Former Frederictonion Norm Foster--Canada's
most produced playwright--has seen a sudden burst of interest
in his work in the biggest city in Atlantic Canada. Neptune Theatre
kicked off the year with a very funny production of The Love List
starring veteran thespian and humorist Bill Carr. Now Halifax's
long-running community theatre group the Theatre Arts Guild is
in the midst of staging Foster's vignette comedy Office Hours.
In June, the Dartmouth Players will offer up the former New Brunswick
morning DJ's musical, Jasper Station.
To state that Norm Foster is a contemporary
theatrical phenomenon would be something of an understatement.
With almost 100 productions of his plays staged in the English-speaking
world--from Australia to Bermuda to Britain, Ireland, New Zealand,
Canada and the US--every year, the playwright is living proof
that theatre, as a popular art form, is far from dead.
Since the prolific playwright entered the
drama scene through a community group in Fredericton during his
long stint working a day job at a commercial radio station in
the New Brunswick capital, Foster has tended to write his stage
work with small-scale theatres in mind. Usually he designs his
plays to make use of one simple set; the characters range from
25-60 years of age, and often have 'regular' jobs as minor civil
servants, entrepreneurs and the like.
Foster's plays are sharply differentiated
from the idealized world of mainstream theatre, where a mix of
big-budget musicals, problem plays and subsidized Canadian work
often about the marginal fringes of society seem very far away
indeed from the concerns of the average entertainment-seeker.
Consequently, theatre snobs often dismiss his work as insubstantial.
They couldn't be more wrong. The fact that audiences actually
want to see his plays--The Love List at Neptune sold out
its last week through sheer word-of-mouth excitement and enthusiasm--reveals
that Norm Foster might just have a better grip on the expressive
possibilities of theatre than do many of the current practitioners
of the trade.
The Theatre Arts Guild production of Office
Hours is a case in point. Like The Love List, it shows
that Norm Foster has a unique understanding of the formal aspects
of writing for the theatre that connects directly and immediately
While The Love List cooly sent up
masculine expectations of what makes 'a perfect woman', Office
Hours explores the everyday concerns of people working in
small-time offices. These are not the big downtown conglomerations
filled with the corporate drones and ambitious executives as portrayed
on television and Hollywood motion pictures; the characters in
Office Hours are doctors, managers, and small-time agents who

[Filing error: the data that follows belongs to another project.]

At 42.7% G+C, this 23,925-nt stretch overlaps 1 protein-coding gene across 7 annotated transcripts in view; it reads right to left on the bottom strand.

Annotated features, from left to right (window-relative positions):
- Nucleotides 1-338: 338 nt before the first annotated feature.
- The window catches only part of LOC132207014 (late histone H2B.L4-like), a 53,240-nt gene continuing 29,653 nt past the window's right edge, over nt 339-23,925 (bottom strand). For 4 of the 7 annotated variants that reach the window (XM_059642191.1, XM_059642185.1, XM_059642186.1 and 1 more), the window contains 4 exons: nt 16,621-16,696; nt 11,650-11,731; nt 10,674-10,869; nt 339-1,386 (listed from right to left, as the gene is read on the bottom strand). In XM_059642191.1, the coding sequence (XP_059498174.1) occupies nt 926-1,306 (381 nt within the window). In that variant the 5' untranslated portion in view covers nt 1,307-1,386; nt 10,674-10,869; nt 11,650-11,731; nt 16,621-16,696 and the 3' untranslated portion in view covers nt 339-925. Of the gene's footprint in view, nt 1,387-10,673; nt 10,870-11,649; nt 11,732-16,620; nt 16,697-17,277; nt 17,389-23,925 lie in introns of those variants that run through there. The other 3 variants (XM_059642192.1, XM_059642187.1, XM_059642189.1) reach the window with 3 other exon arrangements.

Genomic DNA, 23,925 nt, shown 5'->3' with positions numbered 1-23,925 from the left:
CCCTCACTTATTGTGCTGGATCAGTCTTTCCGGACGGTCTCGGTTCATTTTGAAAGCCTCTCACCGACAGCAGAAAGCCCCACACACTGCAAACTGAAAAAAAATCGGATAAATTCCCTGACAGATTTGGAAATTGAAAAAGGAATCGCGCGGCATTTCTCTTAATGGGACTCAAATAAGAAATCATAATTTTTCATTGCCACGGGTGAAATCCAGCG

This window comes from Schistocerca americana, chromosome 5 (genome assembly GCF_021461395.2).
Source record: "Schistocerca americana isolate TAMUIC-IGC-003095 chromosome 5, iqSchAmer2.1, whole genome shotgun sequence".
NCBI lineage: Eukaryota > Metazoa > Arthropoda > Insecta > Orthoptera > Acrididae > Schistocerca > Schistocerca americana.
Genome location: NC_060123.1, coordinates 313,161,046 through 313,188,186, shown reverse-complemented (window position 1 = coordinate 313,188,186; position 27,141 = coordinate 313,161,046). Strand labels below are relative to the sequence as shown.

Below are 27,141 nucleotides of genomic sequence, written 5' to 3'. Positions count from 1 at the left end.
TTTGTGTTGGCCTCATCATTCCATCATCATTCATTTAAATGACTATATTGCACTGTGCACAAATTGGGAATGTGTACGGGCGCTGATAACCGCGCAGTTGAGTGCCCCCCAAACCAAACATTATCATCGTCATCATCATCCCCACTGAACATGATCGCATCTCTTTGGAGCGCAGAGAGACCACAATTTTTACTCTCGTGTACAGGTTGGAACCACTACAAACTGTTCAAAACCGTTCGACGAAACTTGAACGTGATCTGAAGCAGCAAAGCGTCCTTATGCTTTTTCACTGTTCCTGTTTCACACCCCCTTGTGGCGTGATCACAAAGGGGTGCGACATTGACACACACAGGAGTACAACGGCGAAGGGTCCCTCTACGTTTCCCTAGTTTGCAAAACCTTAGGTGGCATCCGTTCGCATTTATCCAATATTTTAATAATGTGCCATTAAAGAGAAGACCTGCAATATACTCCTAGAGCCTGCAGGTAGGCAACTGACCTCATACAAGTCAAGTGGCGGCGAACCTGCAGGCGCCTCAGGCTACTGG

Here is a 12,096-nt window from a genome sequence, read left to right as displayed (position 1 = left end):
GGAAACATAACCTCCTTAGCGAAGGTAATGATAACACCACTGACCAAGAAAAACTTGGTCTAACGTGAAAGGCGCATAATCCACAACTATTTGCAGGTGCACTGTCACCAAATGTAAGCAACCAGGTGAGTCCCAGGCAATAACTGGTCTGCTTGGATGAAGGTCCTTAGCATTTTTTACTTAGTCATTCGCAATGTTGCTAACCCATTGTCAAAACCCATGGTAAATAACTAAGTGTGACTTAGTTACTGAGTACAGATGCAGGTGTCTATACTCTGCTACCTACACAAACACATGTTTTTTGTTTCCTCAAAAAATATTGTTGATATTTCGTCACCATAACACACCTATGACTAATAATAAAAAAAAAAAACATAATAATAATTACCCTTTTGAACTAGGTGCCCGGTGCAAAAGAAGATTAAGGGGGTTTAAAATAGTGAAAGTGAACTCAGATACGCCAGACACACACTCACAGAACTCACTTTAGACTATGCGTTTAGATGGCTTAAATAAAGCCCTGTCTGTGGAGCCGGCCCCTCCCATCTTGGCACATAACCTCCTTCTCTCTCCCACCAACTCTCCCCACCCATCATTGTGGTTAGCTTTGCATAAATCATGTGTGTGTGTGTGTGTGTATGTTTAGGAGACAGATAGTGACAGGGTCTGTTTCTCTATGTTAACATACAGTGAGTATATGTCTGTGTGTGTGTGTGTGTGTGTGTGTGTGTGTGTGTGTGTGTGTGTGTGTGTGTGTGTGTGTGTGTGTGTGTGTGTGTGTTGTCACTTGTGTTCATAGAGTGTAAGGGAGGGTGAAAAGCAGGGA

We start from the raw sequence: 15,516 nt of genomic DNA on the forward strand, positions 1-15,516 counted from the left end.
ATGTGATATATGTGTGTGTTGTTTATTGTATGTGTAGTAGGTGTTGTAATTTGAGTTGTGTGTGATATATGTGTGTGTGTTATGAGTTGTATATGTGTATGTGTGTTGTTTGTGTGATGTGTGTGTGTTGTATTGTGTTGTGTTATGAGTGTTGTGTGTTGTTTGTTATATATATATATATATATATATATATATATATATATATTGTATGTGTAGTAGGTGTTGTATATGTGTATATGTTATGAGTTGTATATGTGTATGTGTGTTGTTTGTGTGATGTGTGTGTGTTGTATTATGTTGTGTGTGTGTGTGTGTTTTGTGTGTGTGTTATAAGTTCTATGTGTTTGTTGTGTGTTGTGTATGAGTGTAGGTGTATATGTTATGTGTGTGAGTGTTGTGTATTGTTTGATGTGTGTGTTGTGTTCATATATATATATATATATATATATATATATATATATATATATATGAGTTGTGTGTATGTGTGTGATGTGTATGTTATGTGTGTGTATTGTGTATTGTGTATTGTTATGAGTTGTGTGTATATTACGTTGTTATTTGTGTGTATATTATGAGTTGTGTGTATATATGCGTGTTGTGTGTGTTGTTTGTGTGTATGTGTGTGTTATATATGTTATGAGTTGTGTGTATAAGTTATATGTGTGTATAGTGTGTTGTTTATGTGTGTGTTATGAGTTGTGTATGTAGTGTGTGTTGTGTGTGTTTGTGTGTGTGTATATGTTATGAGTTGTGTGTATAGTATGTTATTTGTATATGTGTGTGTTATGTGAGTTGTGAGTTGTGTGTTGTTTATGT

can barely afford secretaries.
The action takes place over six loosely connected
vignettes that combine in the last story to tie some of the narrative
threads together. Each playlet has two or three characters, making
for a large cast overall, perfect for community theatre where
the talent pool is often both wide and deep.
Director Bill Van Gorder clearly has had
great fun putting Office Hours together. To spice up the
scene changes, he's engaged what appears to be a real cleaning
company to spruce up the set, complete with cleaning cart, plush
cushions and deluxe dusters, all executed as a kind of surreal
The six scenes unfold flush with Foster's
unique and often pointed humour. The opening scene, for example,
features a haughty broadcast manager downgrading a veteran reporter;
meanwhile a knife-wielding nut bursts into the story to push the
narrative into a completely different direction.
Many of the details Foster sets in the very
first scene get repeated throughout the play. A gag about a expensive
appointment book, for example, appears in every single vignette
until it becomes something of a centerpiece in the climactic scene
involving a psychiatrist's office and a patient threatening to
jump from the office window's ledge.
Some of the characters in that scene come
back from the second-act opener entitled The Visit. In
that vignette a young lawyer gets an unexpected visit from his
hectoring parents. The exchange results in a hilarious coming-out
exchange that ultimately sets up the incidents that make up the
fifth and sixth vignettes.
The Theatre Arts Guild's usual impressive
standard of acting, set design, costuming and stagecraft are all
on full display in the production of Office Hours. Like all good
comedies, it's briskly paced and tightly delivered; the sheer
amount of laughter coming from the audience was prodigious.
The best thing about a comedy like Office
Hours is that it will most likely tighten up even more as
the run of the production continues. The play is scheduled to
go on Thursday, Friday and Saturday nights until May 12th at the
Pond Playhouse in Jollimore in the Armdale region of Halifax.
Foley Macdonald 2007